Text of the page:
Suffragists picketing the White House, Photograph courtesy of the Library of Congress Women's status during America's grand experiment as the world's first democracy has undergone dramatic changes over the generations. The religious doctrine, written laws, and social customs that colonists brought with them from Europe asserted women's subordinate position.
Innovative thinking about a global world Tuesday, January 20, Was the Civil Rights movement a revolution? African-American newsman attacked by mob in Little Rock, link I think of the results of the civil rights struggles of the s and s in the United States as the second American revolution, though a slow-moving one.
And it is tempting to think of MLK as one of the founding fathers of this revolution. Is this an exaggeration or a legitimate historical and sociological judgment? Was this struggle comparable in any way to the experience of France inCuba inor Teheran in ?
It is true that this period lacked some of the common attributes of a revolution -- in particular, it did not lead to regime change or fundamental change in the system of government. But it resulted in a fundamental realignment of power in the United States nonetheless.
It profoundly changed the terms of inequality embodied in the race regime of the United States in the first half of the twentieth century. It decisively closed the door on the idea of second-class citizenship for African Americans in the United States, and ultimately for other social and ethnic groups, and it broke up forever the foundations of white power and white supremacy through which this subordination was maintained.
It is important to remember the brutality and comprehensiveness of the system of Jim Crow relations between white and black people that prevailed in much of the United States in the s into the s.
The photo above captures this system for me: Jerrold Packard provides a detailed and graphic inventory of the code of the Jim Crow system in American Nightmare: This system of subordination extended to virtually all forms of ordinary life: And it was a durable system, reproducing itself through generations of assertive displays of white power.
The civil rights movement challenged every dimension of this system.
African Americans of every level of society demanded equality and rights of access to all of the crucial activities of ordinary life: And many thousands of black men and women showed their courage and commitment in standing up to the violence that enforced this system.
This includes the famous -- King, Parks, Abernathy, Lewis, Malcolm; but it also includes the many thousands of ordinary people whose names are now forgotten but who accepted beatings to register to vote or enroll in segregated schools. So if a revolution may be described as a fundamental change in the power relations in a society, brought about by the concerted effort of a large-scale collective movement, then indeed, the civil rights movement brought about a revolution in America.
Doug McAdam's fine sociology of American race relations and the civil rights movement is right to call this an insurgency in Political Process and the Development of Black Insurgency, It was an insurgency that was broadly based, passionately pursued, supported by effective regional and national organizations, and largely successful in achieving its most important goals.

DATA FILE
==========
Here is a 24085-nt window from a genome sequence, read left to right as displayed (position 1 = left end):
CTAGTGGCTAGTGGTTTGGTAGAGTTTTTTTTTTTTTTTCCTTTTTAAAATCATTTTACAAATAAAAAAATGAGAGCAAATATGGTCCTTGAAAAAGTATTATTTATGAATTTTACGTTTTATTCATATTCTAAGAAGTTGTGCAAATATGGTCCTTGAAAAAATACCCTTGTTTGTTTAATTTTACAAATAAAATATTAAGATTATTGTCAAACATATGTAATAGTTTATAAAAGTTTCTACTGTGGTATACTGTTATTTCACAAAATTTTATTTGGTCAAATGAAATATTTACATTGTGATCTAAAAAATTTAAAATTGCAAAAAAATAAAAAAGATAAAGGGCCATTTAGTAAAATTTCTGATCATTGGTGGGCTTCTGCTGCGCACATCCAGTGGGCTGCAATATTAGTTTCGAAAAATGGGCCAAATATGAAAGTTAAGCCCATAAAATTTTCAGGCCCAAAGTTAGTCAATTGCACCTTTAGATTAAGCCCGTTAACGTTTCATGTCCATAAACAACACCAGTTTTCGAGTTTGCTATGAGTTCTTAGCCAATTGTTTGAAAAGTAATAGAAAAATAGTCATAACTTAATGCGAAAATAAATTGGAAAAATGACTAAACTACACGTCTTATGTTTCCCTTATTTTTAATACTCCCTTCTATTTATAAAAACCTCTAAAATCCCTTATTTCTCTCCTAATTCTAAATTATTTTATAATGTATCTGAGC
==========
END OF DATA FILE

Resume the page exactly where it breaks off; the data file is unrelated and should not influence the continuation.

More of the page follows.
It barely needs saying that this revolution is not complete. Tom Sugrue found a good phrase to capture the story in the title of his recent book, Not Even Past: Barack Obama and the Burden of Race.
But further progress will build upon the cultural and structural changes brought about by these courageous and committed ordinary men and women in waging revolution against an oppressive social order.In "African-American Religious Leadership and the Civil Rights Movement," Clarence Taylor reminds us that we must look beyond the charismatic leadership of the African American clergy to understand the role of the church in the movement.
By Xiaohan Yi. The American Civil Rights Movement is a brilliant chapter in the history of African Americans’ long-time struggle for freedom. In order to end racial inequalities and segregation, since the s (and even before), African Americans have fought for their equal rights against violence, exploitation, disfranchisement and discrimination.
The era’s final major piece of civil rights legislation reflected the changing emphasis of the civil rights movement itself: Having secured a measure of political rights, black leaders now emphasized the importance of equal economic and educational opportunity.
Women's Movement s The Seneca Falls Convention in inspired many more women's rights conventions and associations. s-The Civil War led to a minor set back in the women's rights movement. The Civil Rights Movement spanned 25 years. It was the largest mobilization of Blacks, and one of the biggest movements in US history.
In one way or another, it influenced the lives of every Black American. A champion of labor rights, women’s rights, racial equality and other civil rights causes, Huerta remains an unrelenting figure in the farm workers’ movement.
Biography adapted from City University of New York’s “ Women’s Leadership in American History ” and the National Women’s History Museum.